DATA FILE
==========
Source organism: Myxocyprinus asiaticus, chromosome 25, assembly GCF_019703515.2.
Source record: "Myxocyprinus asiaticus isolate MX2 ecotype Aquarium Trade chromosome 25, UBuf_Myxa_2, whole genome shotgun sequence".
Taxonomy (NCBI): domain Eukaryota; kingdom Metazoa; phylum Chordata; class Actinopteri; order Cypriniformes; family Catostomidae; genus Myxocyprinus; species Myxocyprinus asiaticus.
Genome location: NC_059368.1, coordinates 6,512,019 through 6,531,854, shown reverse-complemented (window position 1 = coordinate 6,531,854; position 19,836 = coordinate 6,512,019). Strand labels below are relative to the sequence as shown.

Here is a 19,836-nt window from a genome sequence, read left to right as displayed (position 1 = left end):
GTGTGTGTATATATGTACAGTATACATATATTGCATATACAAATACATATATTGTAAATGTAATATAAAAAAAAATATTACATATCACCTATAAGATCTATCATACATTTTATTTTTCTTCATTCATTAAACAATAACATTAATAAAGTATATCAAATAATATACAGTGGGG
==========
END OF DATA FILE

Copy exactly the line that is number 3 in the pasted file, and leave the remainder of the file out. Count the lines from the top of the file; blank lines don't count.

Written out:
Taxonomy (NCBI): domain Eukaryota; kingdom Metazoa; phylum Chordata; class Actinopteri; order Cypriniformes; family Catostomidae; genus Myxocyprinus; species Myxocyprinus asiaticus.